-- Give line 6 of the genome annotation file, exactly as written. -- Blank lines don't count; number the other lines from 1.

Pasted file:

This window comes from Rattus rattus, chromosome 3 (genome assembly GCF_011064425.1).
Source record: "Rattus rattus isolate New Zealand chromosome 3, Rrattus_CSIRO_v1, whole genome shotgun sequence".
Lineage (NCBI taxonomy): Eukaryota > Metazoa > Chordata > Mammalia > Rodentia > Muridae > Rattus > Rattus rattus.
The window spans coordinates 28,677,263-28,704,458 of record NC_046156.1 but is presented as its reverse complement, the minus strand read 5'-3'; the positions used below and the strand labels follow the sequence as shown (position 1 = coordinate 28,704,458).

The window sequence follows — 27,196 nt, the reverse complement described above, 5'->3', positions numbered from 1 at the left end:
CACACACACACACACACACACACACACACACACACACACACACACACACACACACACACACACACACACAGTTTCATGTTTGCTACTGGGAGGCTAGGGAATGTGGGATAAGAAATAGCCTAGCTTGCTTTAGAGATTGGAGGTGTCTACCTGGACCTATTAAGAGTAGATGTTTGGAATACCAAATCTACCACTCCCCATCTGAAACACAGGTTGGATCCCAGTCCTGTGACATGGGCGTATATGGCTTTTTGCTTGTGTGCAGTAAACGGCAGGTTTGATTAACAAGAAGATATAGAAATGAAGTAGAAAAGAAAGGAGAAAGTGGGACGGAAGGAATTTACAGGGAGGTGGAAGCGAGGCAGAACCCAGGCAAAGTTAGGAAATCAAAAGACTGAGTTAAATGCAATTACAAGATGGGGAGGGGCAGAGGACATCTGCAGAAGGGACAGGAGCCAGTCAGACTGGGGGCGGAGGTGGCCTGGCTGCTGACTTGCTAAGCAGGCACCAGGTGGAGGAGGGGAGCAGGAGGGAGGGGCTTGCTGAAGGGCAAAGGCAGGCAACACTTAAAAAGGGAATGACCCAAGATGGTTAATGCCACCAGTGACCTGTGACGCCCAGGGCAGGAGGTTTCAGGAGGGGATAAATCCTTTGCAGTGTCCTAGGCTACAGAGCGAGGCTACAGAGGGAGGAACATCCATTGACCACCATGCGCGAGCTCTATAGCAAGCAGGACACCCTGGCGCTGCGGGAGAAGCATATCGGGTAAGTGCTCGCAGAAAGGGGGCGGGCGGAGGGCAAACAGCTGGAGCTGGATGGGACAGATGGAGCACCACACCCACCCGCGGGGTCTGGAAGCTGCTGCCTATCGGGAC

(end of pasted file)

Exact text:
CACACACACACACACACACACACACACACACACACACACACACACACACACACACACACACACACACACAGTTTCATGTTTGCTACTGGGAGGCTAGGGAATGTGGGATAAGAAATAGCCTAGCTTGCTTTAGAGATTGGAGGTGTCTACCTGGACCTATTAAGAGTAGATGTTTGGAATACCAAATCTACCACTCCCCATCTGAAACACAGGTTGGATCCCAGTCCTGTGACATGGGCGTATATGGCTTTTTGCTTGTGTGCAGTAAACGGCAGGTTTGATTAACAAGAAGATATAGAAATGAAGTAGAAAAGAAAGGAGAAAGTGGGACGGAAGGAATTTACAGGGAGGTGGAAGCGAGGCAGAACCCAGGCAAAGTTAGGAAATCAAAAGACTGAGTTAAATGCAATTACAAGATGGGGAGGGGCAGAGGACATCTGCAGAAGGGACAGGAGCCAGTCAGACTGGGGGCGGAGGTGGCCTGGCTGCTGACTTGCTAAGCAGGCACCAGGTGGAGGAGGGGAGCAGGAGGGAGGGGCTTGCTGAAGGGCAAAGGCAGGCAACACTTAAAAAGGGAATGACCCAAGATGGTTAATGCCACCAGTGACCTGTGACGCCCAGGGCAGGAGGTTTCAGGAGGGGATAAATCCTTTGCAGTGTCCTAGGCTACAGAGCGAGGCTACAGAGGGAGGAACATCCATTGACCACCATGCGCGAGCTCTATAGCAAGCAGGACACCCTGGCGCTGCGGGAGAAGCATATCGGGTAAGTGCTCGCAGAAAGGGGGCGGGCGGAGGGCAAACAGCTGGAGCTGGATGGGACAGATGGAGCACCACACCCACCCGCGGGGTCTGGAAGCTGCTGCCTATCGGGAC